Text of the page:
It has, I believe, exceeded all my hopes. Evelina was written in the 1770s, and in the beginning I had to keep reminding myself of this, because all my Jane Austen associations were so overpowering. As I got further into the book, however, these associations receded--not because they ceased to be true, but because the book was so good I never thought of anything but the present story.
The easy explanation of the plot is this: Evelina is the heroine, a naive but good and intelligent young girl, raised wholly in the country, who goes to London for the first time and embarrasses herself a lot. Because Evelina is so ignorant of town customs, she's the perfect person to point out their absurdities, and in this way the book is social commentary. There's also a question of her parentage, because her father is a cad who left her mother and claimed they weren't married, and the story surrounding this, when it is finally solved, sounds very much like something out of a play, full of misunderstandings. And of course, there is a love story.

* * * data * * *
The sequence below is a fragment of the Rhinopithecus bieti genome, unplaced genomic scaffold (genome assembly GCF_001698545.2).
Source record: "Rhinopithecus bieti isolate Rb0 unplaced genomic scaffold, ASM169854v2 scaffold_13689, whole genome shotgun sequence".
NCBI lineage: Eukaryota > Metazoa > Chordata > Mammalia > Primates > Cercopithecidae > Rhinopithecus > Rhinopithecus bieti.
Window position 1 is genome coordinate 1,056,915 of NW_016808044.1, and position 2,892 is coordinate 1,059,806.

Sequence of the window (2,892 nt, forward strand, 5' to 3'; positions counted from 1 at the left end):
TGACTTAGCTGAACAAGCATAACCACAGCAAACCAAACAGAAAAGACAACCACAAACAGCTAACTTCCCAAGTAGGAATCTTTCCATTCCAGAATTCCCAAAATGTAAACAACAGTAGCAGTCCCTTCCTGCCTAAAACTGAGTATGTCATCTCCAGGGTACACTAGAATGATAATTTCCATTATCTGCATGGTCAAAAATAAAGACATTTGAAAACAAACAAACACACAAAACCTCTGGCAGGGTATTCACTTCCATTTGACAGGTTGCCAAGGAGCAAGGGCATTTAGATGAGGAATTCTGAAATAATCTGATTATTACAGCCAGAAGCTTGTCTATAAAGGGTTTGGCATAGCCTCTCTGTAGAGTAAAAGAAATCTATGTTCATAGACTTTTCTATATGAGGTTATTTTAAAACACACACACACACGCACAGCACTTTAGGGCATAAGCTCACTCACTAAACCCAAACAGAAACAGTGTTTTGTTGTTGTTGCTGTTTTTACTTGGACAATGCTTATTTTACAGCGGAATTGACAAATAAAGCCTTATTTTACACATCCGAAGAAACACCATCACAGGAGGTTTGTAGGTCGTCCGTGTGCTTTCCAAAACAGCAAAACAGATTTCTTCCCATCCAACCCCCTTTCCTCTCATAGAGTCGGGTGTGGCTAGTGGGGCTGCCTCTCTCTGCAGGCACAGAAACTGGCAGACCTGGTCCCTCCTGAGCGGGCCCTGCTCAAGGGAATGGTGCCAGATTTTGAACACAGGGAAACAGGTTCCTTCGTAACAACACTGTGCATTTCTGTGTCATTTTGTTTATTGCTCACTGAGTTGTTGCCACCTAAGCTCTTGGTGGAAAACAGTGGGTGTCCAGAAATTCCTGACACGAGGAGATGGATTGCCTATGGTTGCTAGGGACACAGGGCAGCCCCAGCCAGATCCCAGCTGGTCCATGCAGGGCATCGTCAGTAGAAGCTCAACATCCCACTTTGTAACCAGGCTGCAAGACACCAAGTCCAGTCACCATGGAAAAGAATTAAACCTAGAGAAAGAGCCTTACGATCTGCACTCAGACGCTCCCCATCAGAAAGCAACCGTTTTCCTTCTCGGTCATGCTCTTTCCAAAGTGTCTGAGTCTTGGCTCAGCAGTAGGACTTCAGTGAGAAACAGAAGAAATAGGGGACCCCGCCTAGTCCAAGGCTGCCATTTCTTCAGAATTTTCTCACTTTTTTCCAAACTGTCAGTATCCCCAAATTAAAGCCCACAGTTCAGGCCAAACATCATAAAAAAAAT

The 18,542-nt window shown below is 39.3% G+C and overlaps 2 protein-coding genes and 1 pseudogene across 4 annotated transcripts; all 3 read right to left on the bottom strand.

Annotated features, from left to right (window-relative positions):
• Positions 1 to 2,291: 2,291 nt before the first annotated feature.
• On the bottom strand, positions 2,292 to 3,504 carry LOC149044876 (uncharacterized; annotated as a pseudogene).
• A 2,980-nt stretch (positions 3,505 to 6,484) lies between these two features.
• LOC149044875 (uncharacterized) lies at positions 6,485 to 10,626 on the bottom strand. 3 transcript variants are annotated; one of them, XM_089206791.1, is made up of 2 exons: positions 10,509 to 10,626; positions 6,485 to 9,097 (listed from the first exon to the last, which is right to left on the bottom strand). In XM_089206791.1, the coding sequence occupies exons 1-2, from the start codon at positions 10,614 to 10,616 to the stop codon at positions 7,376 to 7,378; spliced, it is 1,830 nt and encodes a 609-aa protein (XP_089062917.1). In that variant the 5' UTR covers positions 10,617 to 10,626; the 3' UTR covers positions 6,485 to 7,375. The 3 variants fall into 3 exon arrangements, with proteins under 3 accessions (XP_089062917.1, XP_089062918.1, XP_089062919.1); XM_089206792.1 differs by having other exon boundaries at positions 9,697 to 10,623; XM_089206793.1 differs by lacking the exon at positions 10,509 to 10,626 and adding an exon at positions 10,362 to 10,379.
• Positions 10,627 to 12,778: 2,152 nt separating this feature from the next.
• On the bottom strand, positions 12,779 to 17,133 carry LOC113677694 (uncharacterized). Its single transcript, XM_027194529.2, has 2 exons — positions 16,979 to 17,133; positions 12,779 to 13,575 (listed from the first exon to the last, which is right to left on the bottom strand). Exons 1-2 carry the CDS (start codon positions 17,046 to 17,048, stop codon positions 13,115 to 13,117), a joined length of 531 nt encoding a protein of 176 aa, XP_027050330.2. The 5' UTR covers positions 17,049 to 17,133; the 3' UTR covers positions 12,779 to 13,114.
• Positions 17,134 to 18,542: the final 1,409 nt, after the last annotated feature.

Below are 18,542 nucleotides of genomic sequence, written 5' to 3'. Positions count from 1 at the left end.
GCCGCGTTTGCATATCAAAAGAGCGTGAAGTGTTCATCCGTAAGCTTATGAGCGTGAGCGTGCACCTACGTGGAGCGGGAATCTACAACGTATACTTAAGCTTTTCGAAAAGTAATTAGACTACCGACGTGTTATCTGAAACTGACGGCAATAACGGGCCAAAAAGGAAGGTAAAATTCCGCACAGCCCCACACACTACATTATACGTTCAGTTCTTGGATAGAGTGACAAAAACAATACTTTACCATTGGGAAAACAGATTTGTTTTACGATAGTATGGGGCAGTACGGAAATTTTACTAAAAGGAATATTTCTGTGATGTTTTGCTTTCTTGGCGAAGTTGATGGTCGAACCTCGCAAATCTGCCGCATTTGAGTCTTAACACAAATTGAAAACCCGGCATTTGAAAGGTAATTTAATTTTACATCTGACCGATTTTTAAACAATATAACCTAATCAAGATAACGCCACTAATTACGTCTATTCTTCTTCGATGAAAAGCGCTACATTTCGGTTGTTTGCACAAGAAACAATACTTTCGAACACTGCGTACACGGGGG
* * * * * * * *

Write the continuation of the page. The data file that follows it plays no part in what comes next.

I have never read anything written prior to Jane Austen, aside from poetry and Shakespeare, so I was not entirely sure what to expect from this. The novel is written in letters. I was surprised by how often the language sounded like Shakespeare, despite being written almost 200 years later. Certain phrases and modes of wit we associate with Shakespeare turned up here, none of which I've ever noticed in Jane Austen, 40 years later. Perhaps this is partly to do with Burney's writing style, or her choice of characters, or simply 40 years of language change.
I found Evelina captivating, though I couldn't quite tell you why. It has a certain quality, in common with Elizabeth Gaskell novels despite myriad differences between the two writers, which makes it thoroughly satisfying. I loved it.